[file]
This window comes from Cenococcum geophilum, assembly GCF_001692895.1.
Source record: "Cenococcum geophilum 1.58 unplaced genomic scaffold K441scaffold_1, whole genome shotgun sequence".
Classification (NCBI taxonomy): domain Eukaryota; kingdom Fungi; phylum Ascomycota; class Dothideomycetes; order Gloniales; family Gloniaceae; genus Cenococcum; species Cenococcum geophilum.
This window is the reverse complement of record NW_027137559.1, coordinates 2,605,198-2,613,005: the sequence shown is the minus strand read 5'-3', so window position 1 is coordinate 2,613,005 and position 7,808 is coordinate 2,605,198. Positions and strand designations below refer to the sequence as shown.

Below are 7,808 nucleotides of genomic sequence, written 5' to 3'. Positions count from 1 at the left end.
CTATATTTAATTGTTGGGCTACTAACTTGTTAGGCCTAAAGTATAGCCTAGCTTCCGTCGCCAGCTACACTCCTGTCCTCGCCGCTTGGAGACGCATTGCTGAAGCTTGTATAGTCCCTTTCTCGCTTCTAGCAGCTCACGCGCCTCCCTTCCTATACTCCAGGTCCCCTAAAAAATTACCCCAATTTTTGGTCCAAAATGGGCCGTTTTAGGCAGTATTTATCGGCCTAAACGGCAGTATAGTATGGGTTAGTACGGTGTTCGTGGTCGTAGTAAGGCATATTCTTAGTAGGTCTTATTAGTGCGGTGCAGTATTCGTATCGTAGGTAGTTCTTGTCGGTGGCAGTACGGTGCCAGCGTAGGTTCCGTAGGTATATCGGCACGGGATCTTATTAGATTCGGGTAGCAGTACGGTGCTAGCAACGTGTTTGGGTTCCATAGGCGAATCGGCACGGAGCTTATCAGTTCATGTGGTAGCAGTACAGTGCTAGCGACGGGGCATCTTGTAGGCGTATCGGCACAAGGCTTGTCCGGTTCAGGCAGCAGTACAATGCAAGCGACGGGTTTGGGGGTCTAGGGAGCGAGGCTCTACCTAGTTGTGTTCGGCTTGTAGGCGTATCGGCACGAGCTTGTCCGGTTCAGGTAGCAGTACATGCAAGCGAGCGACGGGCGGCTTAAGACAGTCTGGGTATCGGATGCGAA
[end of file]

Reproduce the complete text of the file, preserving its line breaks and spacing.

This window comes from Cenococcum geophilum, assembly GCF_001692895.1.
Source record: "Cenococcum geophilum 1.58 unplaced genomic scaffold K441scaffold_1, whole genome shotgun sequence".
Classification (NCBI taxonomy): domain Eukaryota; kingdom Fungi; phylum Ascomycota; class Dothideomycetes; order Gloniales; family Gloniaceae; genus Cenococcum; species Cenococcum geophilum.
This window is the reverse complement of record NW_027137559.1, coordinates 2,605,198-2,613,005: the sequence shown is the minus strand read 5'-3', so window position 1 is coordinate 2,613,005 and position 7,808 is coordinate 2,605,198. Positions and strand designations below refer to the sequence as shown.

Below are 7,808 nucleotides of genomic sequence, written 5' to 3'. Positions count from 1 at the left end.
CTATATTTAATTGTTGGGCTACTAACTTGTTAGGCCTAAAGTATAGCCTAGCTTCCGTCGCCAGCTACACTCCTGTCCTCGCCGCTTGGAGACGCATTGCTGAAGCTTGTATAGTCCCTTTCTCGCTTCTAGCAGCTCACGCGCCTCCCTTCCTATACTCCAGGTCCCCTAAAAAATTACCCCAATTTTTGGTCCAAAATGGGCCGTTTTAGGCAGTATTTATCGGCCTAAACGGCAGTATAGTATGGGTTAGTACGGTGTTCGTGGTCGTAGTAAGGCATATTCTTAGTAGGTCTTATTAGTGCGGTGCAGTATTCGTATCGTAGGTAGTTCTTGTCGGTGGCAGTACGGTGCCAGCGTAGGTTCCGTAGGTATATCGGCACGGGATCTTATTAGATTCGGGTAGCAGTACGGTGCTAGCAACGTGTTTGGGTTCCATAGGCGAATCGGCACGGAGCTTATCAGTTCATGTGGTAGCAGTACAGTGCTAGCGACGGGGCATCTTGTAGGCGTATCGGCACAAGGCTTGTCCGGTTCAGGCAGCAGTACAATGCAAGCGACGGGTTTGGGGGTCTAGGGAGCGAGGCTCTACCTAGTTGTGTTCGGCTTGTAGGCGTATCGGCACGAGCTTGTCCGGTTCAGGTAGCAGTACATGCAAGCGAGCGACGGGCGGCTTAAGACAGTCTGGGTATCGGATGCGAA